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Stroke: The food to consume to cut your risk – and the foods to avoid

Miriam tells Loose Women coming out could be linked to mother's stroke

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It may not always be possible to prevent strokes, though there are some risk factors that you may be able to change. You can significantly reduce your risk of having a stroke by having a healthy diet, according to the NHS. The health body adds that an unhealthy diet can increase your chances of having a stroke because it may lead to an increase in your blood pressure and cholesterol levels.

There are around 1.3 million stroke survivors in the UK, and your symptoms will depend on the part of your brain affected and the extent of the damage.

Nonetheless, there are a number of foods which are good for your overall health, and may help reduce your risk of a stroke.

Indeed, eating dairy may reduce the likelihood of suffering a stroke in later life.

A large study of more than 400,000 people says that consuming more milk, cheese and yogurt can cut the risk of the most common type of stroke.

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The study, published in the European Heart Journal, looked at people in nine European countries and investigated ischaemic stroke and hemorrhagic stroke.

High blood pressure is a major cardiovascular disease risk factor (CVD).

A variety of clinical trials including Dietary Approaches to Stop Hypertension (DASH) have demonstrated beneficial effects of dairy consumption.

One study found hypertensive men and women who consumed around two servings a week of yogurt, especially in the context of a healthy diet, were at lower risk for developing CVD.

Stroke is uncommon in individuals younger than 40. When it does occur, it is often triggered by abnormally high blood pressure.

The signs and symptoms of a stroke vary from person to person, but usually begin suddenly.

The main stroke symptoms include changes to the face. Your face may have dropped on one side, the person may not be able to smile, or their mouth or eye may have drooped.

Signs may also occur on the arms – “the person may not be able to lift both arms and keep them there because of weakness or numbness in one arm”, says the NHS.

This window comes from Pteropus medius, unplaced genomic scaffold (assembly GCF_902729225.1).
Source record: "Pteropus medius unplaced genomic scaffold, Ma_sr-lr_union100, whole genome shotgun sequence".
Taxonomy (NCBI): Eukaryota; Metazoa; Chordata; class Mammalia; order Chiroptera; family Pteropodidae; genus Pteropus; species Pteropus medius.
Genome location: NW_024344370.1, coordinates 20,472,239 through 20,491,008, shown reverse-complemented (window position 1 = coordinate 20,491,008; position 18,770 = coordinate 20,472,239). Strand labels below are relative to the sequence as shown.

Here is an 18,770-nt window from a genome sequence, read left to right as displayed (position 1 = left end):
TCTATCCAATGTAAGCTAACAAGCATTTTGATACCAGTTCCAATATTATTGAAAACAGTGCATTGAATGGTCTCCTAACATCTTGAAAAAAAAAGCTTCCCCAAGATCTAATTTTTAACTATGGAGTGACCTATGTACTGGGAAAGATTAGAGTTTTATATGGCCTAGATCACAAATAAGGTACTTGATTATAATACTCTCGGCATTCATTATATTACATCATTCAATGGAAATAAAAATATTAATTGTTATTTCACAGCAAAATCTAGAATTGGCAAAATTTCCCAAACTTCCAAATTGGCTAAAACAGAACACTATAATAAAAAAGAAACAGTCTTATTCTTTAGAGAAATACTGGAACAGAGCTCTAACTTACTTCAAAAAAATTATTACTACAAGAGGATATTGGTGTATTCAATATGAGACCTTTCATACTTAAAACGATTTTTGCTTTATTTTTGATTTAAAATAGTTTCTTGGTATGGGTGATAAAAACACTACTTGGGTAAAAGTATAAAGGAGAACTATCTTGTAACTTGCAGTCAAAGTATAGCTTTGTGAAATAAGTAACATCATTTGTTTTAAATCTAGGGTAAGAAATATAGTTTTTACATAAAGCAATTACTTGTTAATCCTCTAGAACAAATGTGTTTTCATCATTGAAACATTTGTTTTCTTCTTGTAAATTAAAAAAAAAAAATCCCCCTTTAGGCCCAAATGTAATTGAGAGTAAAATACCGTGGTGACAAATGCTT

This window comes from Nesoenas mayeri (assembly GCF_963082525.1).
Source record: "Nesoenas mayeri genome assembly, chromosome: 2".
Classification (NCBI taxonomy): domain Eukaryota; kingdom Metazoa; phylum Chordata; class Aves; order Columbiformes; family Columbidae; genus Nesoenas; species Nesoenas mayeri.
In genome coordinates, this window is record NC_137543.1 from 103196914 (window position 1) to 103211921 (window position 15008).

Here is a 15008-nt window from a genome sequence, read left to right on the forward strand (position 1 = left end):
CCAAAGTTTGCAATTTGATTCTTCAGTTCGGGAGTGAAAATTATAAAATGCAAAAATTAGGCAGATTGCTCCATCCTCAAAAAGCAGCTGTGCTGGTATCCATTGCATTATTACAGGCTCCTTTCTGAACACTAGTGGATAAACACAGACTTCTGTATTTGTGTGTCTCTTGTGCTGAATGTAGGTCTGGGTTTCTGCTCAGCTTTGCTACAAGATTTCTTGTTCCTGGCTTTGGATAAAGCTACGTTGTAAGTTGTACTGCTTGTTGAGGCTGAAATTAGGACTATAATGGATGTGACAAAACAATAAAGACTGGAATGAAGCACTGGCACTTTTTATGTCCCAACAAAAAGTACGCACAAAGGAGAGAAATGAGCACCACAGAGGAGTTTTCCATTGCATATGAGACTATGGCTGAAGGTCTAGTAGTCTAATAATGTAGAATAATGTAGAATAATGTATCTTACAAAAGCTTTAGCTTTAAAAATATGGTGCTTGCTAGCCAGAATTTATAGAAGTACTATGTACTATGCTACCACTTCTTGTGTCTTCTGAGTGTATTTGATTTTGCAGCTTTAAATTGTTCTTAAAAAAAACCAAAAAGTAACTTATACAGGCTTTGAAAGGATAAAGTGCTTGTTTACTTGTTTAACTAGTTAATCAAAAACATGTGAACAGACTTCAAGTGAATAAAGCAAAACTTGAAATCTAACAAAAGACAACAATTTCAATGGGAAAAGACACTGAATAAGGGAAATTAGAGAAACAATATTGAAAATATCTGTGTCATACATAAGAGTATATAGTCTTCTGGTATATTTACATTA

Their speech may be slurred or garbled, “or the person may not be able to talk at all despite appearing to be awake” and “they may also have problems understanding what you’re saying to them”, adds the health body.

The Stroke Association says that while most people who have a stroke are older, younger people can have strokes too, including children.

Indeed, one in four strokes in the UK happens to people of working age.

As we age, our arteries become harder and narrower and more likely to become blocked. Certain medical conditions and lifestyle factors can speed up this process and increase your risk of having a stroke, according to The Stroke Association.

Damage to the brain can affect how the body works. It can also change how you think and feel. The effects of a stroke depend on where it takes place in the brain, and how big the damaged area is.

The NHS says: “If the supply of blood is restricted or stopped, brain cells begin to die. This can lead to brain injury, disability and possibly death.”

This is why the Stroke Association says eating well is “essential” for a healthy bloodstream, and a good balanced diet can help prevent strokes, meaning “many strokes can be prevented”.

It says that you should snack on fruit and vegetables, and “try not to fill up on junk food”.

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